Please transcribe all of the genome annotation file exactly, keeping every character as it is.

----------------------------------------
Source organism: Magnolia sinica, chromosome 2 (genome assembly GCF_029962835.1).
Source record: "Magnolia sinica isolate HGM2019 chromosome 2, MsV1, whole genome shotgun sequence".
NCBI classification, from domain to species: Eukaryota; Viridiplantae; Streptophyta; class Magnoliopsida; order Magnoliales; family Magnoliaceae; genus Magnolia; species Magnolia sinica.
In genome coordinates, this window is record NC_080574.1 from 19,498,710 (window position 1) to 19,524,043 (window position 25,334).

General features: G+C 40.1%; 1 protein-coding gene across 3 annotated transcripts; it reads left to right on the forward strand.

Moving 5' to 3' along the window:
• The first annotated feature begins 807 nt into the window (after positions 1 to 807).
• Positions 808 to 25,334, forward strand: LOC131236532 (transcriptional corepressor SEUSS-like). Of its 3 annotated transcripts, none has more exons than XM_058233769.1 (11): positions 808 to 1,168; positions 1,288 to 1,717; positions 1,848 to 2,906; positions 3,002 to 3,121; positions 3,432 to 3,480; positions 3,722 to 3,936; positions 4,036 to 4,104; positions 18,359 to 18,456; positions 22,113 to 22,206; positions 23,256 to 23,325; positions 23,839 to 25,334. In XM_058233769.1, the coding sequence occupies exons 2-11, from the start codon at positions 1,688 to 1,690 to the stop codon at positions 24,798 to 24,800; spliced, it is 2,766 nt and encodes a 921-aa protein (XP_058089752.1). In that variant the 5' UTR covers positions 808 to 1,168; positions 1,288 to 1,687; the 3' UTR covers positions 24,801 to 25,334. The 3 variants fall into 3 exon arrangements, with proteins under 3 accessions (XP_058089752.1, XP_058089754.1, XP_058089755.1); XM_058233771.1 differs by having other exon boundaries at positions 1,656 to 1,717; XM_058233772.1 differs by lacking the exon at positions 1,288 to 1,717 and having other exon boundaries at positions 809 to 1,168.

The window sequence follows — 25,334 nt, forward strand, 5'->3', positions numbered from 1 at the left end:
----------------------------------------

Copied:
Source organism: Magnolia sinica, chromosome 2 (genome assembly GCF_029962835.1).
Source record: "Magnolia sinica isolate HGM2019 chromosome 2, MsV1, whole genome shotgun sequence".
NCBI classification, from domain to species: Eukaryota; Viridiplantae; Streptophyta; class Magnoliopsida; order Magnoliales; family Magnoliaceae; genus Magnolia; species Magnolia sinica.
In genome coordinates, this window is record NC_080574.1 from 19,498,710 (window position 1) to 19,524,043 (window position 25,334).

General features: G+C 40.1%; 1 protein-coding gene across 3 annotated transcripts; it reads left to right on the forward strand.

Moving 5' to 3' along the window:
• The first annotated feature begins 807 nt into the window (after positions 1 to 807).
• Positions 808 to 25,334, forward strand: LOC131236532 (transcriptional corepressor SEUSS-like). Of its 3 annotated transcripts, none has more exons than XM_058233769.1 (11): positions 808 to 1,168; positions 1,288 to 1,717; positions 1,848 to 2,906; positions 3,002 to 3,121; positions 3,432 to 3,480; positions 3,722 to 3,936; positions 4,036 to 4,104; positions 18,359 to 18,456; positions 22,113 to 22,206; positions 23,256 to 23,325; positions 23,839 to 25,334. In XM_058233769.1, the coding sequence occupies exons 2-11, from the start codon at positions 1,688 to 1,690 to the stop codon at positions 24,798 to 24,800; spliced, it is 2,766 nt and encodes a 921-aa protein (XP_058089752.1). In that variant the 5' UTR covers positions 808 to 1,168; positions 1,288 to 1,687; the 3' UTR covers positions 24,801 to 25,334. The 3 variants fall into 3 exon arrangements, with proteins under 3 accessions (XP_058089752.1, XP_058089754.1, XP_058089755.1); XM_058233771.1 differs by having other exon boundaries at positions 1,656 to 1,717; XM_058233772.1 differs by lacking the exon at positions 1,288 to 1,717 and having other exon boundaries at positions 809 to 1,168.

The window sequence follows — 25,334 nt, forward strand, 5'->3', positions numbered from 1 at the left end: